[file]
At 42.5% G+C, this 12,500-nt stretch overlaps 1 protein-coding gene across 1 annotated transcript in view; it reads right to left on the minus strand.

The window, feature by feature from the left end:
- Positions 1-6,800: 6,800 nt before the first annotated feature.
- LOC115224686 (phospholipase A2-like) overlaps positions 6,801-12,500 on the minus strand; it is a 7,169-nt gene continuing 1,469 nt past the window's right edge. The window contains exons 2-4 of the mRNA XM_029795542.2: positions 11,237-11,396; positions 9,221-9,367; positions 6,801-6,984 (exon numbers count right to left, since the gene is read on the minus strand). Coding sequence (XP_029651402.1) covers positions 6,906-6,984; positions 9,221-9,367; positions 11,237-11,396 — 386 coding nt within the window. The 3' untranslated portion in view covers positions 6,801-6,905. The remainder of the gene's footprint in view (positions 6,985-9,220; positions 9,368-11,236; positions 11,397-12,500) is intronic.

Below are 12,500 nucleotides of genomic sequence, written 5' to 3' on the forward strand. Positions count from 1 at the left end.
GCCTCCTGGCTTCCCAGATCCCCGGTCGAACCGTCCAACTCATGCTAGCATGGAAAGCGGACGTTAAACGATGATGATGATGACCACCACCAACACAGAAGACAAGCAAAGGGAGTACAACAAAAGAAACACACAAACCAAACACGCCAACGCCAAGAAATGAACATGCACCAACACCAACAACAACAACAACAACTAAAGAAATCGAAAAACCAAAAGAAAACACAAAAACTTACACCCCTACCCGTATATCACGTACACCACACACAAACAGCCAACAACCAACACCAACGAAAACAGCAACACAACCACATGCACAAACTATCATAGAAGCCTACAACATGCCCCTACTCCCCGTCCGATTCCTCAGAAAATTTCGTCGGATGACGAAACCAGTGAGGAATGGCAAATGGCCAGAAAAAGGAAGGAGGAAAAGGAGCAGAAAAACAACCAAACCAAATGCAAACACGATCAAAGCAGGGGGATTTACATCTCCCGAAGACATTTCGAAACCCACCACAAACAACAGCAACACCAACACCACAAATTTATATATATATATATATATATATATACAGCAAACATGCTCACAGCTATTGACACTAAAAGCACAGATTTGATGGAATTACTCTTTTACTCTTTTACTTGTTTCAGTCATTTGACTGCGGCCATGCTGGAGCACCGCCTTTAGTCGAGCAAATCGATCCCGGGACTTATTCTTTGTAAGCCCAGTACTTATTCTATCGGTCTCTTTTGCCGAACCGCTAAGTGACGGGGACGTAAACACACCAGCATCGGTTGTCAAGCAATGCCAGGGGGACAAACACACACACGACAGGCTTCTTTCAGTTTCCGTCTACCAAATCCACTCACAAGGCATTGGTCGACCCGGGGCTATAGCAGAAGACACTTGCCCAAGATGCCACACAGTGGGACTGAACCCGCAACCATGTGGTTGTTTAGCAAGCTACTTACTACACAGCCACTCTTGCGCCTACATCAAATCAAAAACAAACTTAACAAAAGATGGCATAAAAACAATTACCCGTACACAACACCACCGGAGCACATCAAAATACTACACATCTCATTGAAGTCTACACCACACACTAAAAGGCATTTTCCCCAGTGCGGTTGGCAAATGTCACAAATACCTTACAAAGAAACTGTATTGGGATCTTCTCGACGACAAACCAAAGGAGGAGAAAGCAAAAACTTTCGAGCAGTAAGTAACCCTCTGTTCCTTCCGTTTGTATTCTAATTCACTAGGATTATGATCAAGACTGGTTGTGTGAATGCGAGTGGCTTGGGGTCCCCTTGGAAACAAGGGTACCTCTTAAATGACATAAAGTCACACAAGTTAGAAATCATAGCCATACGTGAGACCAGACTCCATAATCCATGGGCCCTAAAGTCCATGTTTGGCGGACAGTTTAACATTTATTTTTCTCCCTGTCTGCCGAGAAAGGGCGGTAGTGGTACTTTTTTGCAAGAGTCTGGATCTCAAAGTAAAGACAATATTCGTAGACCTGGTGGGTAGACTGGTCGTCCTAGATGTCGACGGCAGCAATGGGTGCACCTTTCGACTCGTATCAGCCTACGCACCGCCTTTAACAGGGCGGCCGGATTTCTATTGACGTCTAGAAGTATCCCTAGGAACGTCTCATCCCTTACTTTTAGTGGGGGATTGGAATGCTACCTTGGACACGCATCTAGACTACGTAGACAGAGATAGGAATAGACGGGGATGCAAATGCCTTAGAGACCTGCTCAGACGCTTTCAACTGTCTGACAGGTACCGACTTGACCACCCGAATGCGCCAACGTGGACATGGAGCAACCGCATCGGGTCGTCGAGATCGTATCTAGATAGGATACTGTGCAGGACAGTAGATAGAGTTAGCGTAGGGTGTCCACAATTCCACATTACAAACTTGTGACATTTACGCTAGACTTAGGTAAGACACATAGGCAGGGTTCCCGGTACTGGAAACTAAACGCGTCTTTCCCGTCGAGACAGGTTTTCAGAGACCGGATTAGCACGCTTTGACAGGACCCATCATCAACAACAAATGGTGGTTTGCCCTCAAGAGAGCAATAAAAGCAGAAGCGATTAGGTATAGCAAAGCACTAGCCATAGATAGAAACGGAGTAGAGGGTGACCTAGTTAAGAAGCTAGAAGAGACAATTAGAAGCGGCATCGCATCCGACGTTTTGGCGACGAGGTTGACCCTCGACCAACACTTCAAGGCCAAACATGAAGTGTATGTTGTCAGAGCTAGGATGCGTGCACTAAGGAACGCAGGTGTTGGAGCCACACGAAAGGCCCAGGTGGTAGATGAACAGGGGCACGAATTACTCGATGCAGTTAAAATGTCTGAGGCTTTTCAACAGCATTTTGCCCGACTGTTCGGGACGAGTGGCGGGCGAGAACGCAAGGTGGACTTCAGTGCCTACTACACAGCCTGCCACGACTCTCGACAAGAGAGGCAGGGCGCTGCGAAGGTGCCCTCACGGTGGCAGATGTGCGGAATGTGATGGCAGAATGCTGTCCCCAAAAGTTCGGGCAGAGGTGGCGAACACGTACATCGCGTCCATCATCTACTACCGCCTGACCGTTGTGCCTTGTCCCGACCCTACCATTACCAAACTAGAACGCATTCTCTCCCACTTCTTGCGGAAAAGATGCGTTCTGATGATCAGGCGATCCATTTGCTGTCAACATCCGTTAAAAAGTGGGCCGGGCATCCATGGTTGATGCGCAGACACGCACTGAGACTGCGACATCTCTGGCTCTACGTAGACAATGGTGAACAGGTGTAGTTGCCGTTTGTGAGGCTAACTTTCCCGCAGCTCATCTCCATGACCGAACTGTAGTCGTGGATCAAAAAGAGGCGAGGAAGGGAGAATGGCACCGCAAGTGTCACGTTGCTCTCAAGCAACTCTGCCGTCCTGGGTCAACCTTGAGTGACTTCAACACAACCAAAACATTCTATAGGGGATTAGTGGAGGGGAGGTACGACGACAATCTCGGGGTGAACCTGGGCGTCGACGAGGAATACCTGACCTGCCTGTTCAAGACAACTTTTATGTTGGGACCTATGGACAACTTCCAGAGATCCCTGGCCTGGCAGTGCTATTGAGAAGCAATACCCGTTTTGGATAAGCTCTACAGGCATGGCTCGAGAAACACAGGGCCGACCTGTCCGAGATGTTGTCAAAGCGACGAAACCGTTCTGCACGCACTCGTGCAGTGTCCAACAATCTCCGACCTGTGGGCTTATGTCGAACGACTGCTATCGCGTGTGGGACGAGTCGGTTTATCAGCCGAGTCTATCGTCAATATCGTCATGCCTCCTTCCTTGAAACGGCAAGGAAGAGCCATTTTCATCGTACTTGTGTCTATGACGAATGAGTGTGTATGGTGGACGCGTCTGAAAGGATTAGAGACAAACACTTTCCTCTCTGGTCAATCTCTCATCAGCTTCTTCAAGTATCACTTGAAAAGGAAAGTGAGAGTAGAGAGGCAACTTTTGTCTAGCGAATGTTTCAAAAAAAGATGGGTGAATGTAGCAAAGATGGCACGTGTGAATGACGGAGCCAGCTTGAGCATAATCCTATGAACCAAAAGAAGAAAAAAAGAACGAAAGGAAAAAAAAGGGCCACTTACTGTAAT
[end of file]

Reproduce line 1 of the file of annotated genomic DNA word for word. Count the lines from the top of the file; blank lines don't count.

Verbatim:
At 42.5% G+C, this 12,500-nt stretch overlaps 1 protein-coding gene across 1 annotated transcript in view; it reads right to left on the minus strand.